RALEIGH, N.C. -- The New Jersey Devils were just 20 minutes away from their fourth straight loss.
Then the offense kicked in.
Trailing the Carolina Hurricanes by a goal after two periods, the Devils scored four goals in the third period to earn a 5-2 win, salvaging a split in a home-and-home series. Carolina won 4-3 at New Jersey on Wednesday.
The Devils (10-11-5) were playing well, with a 20-13 advantage in shots through 40 minutes and the majority of quality scoring chances. New Jersey just needed the final period to breakthrough.
"I liked our game from the drop of the puck tonight," Devils coach Peter DeBoer said. "We had good energy and good legs. I thought we could have been up 2-0 or 3-0 at the end of the first. To their credit, they pushed back in the second period and I thought we were a little sloppy. But we found our game again in the third."
New Jersey had earned a 1-0 lead on Mark Fayne's first-period goal, but the Hurricanes got the upper hand in the second on goals by Jeff Skinner and Jordan Staal. At that point, it looked like goaltender Cory Schneider was destined for another hard-luck decision. In his eight losses this season, the Devils have scored six goals.
"Personally, I want to contribute and help this team win, and winning is so much better than the alternative," said Schneider, who stopped 16 shots to raise his record to 3-5-3. "It doesn't matter how you're playing, you want to win."
The victory for Schneider came at a critical time, after the Devils had lost three straight with Martin Brodeur in the net.
"[Schneider] finally got some support," DeBoer said. "The guys know they haven't put the puck in the back of the net when he's been in, and I think everyone feels good about getting him some goals tonight."
With Carolina protecting a 2-1 lead in the third period, a shot by Devils forward Andrei Loktionov from the slot at 8:43 appeared to be stopped by Hurricanes goaltender Cam Ward, but the puck leaked through and crossed the goal line. Adam Henrique put New Jersey ahead 3-2 on the power play at 12:02, scoring from the slot.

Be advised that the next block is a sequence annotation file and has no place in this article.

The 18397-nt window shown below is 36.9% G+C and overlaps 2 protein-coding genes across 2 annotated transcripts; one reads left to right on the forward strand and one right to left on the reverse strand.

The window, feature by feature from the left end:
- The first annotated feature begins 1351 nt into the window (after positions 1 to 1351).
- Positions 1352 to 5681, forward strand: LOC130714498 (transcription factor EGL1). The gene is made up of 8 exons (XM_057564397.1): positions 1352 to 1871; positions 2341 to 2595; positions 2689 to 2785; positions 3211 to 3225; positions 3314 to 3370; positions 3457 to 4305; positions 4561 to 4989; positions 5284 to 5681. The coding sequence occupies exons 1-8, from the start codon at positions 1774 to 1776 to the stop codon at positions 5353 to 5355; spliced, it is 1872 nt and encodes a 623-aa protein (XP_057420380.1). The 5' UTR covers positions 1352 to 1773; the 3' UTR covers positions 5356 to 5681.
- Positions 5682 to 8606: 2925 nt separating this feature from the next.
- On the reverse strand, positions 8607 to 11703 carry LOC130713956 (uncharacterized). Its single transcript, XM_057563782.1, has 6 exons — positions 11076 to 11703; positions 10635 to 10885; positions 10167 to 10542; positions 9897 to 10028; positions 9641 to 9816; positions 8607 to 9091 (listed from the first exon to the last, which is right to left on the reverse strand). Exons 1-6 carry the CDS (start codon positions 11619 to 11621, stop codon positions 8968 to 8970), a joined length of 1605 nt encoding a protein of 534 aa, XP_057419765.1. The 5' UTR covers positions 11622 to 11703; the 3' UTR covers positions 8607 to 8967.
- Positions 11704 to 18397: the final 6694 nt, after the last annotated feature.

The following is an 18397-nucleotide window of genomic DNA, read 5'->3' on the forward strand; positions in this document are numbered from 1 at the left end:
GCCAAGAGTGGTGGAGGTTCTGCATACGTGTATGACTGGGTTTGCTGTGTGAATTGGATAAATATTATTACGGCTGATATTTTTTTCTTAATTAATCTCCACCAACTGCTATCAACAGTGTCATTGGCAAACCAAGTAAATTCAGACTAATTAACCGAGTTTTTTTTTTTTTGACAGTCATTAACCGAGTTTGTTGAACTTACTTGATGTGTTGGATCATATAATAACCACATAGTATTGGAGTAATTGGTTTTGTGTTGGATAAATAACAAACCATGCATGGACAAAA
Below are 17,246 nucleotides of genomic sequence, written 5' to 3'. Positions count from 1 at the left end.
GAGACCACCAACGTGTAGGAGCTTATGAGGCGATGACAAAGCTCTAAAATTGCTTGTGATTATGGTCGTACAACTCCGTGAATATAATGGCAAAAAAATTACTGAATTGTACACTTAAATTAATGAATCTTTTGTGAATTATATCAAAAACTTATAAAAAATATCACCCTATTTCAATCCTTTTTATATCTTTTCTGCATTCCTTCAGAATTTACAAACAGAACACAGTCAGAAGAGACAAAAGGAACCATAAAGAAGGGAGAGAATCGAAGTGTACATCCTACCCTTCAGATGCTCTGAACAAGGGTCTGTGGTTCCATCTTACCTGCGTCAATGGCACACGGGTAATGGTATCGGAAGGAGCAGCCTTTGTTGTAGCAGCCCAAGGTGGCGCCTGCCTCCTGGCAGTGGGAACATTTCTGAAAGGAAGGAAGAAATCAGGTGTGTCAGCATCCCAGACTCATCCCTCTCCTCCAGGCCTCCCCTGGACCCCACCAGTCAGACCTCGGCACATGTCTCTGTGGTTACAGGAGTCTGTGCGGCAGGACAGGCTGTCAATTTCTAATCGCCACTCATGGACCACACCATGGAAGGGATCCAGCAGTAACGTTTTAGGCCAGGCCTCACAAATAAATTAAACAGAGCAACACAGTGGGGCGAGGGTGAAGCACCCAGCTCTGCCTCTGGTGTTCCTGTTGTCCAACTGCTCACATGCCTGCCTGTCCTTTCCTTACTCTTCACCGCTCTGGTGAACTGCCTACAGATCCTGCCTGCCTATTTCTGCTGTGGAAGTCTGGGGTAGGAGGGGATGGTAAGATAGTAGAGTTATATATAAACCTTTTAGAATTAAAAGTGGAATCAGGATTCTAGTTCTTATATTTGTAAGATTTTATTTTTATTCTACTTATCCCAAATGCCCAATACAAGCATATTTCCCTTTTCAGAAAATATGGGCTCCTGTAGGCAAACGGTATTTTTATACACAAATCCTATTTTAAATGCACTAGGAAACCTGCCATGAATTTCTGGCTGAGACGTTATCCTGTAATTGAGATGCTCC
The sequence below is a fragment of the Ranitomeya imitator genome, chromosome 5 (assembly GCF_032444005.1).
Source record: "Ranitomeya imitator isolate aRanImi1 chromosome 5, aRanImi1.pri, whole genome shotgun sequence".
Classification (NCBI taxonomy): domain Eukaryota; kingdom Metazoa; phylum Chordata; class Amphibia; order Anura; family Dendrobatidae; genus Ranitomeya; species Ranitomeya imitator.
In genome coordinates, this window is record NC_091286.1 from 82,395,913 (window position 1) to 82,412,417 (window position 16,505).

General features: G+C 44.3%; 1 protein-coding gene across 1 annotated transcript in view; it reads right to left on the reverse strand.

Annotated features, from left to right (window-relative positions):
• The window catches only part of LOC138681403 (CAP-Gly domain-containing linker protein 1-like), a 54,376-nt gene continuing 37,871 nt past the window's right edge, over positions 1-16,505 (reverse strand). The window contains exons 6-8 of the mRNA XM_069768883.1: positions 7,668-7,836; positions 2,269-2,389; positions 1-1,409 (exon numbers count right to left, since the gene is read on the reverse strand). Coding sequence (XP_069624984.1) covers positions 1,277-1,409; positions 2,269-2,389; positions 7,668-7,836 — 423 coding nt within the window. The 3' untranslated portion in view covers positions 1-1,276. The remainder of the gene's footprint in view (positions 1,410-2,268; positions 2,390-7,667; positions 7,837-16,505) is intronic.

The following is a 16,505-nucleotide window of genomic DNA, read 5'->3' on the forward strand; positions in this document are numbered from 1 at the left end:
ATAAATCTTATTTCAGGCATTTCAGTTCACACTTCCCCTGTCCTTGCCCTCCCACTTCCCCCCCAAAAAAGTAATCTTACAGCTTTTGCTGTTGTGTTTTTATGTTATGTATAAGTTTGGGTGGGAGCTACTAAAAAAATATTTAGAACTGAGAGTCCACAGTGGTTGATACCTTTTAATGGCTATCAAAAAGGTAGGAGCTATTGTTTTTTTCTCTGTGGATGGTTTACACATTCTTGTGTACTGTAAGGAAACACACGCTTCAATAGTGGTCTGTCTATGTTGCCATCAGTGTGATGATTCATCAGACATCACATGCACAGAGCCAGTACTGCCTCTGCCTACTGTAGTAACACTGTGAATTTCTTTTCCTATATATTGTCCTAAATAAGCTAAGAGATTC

Dainius Zubrus extend the lead to two goals at 13:52 on a hard shot from between
the circles, and Jaromir Jagr followed his rebound for his 11th goal of the season with less than five minutes remaining.
For Jagr, it was a second straight game with a milestone goal. After passing Mario Lemieux for ninth place on the all-time list, Jagr struck for the 692nd of his NHL career, tying Steve Yzerman in eighth place.
After the game, Jagr sat uninterrupted in his locker, talking with a trainer. If he felt any particular satisfaction in nudging his way further up the top ten, there was no hint in his voice.
"I don't really think about it, so I don't really chase anything," said Jagr, who flashed a quick stick to follow his shot in close quarters for his 11th of the season.
Jagr responds deliberately to most questions, as he did when asked if he felt any appreciation for the latter stages of his career at age 41.
"That's a great question," he said. "You look at the age, I don't concern myself. I'm still a kid inside. I like to have fun, and I like to joke around with the 20-year-olds. That's what keeps me younger."
With a goal and two assists against Carolina, Jagr has 22 points in 26 games, easily the Devils leading scorer. With New Jersey trailing 2-1 after two periods, he didn't anticipate his team's four-goal comeback, but his 1,417 games of experience gave him a little perspective.
"You have to keep the faith," Jagr said. "Ward was making so many great saves today. We just had to battle through it and hope Ward is not going to make all the saves. That's the only hope you've got actually."
For the Hurricanes, their 18-shot effort was their lowest output of the season. Carolina had some momentum when Skinner fired a wrister to the far post at 1:53 of the second period, then the Hurricanes took the lead on a beautiful pass from Justin Faulk to Jordan Staal for a breakaway goal at 14:53.
After that, everything came unraveled in the third period. The Hurricanes seemed to have found their game after consecutive wins over the Ottawa Senators and New Jersey. The wins, however, came on the heels of an 0-3-1 stretch. The inconsistency left coach Kirk Muller to some blunt assessments after the game.
"We're no different than the majority of the teams in the league," Muller said. "When we have 20 guys playing, four lines going and six defenseman and we have a high compete level, we're going to win hockey games. But if you're not going to go out and play 60 [minutes] and there's just a couple guys that are passengers, you're not going to win a majority of hockey games. We didn't have enough from a few guys and you get a chain reaction that costs you."
In the visitor's locker room, there was reason to feel good again. In Jagr's case, it wasn't about the goal that drew him even with another NHL legend, or even the win that called for "a few lucky bounces."
Instead, it was a chance to play the game like a kid, where he could poke a little fun at everyone involved.
"I could have 20 goals right now if I could be a better player - or if my linemates would pass me the puck," he said with a sly smile. "You'd have to ask [Zubrus]. He's just kicking the puck."
Jagr paused, then figured Zubrus was fair game for a little more.
"It's fine with me. I have to have patience with him."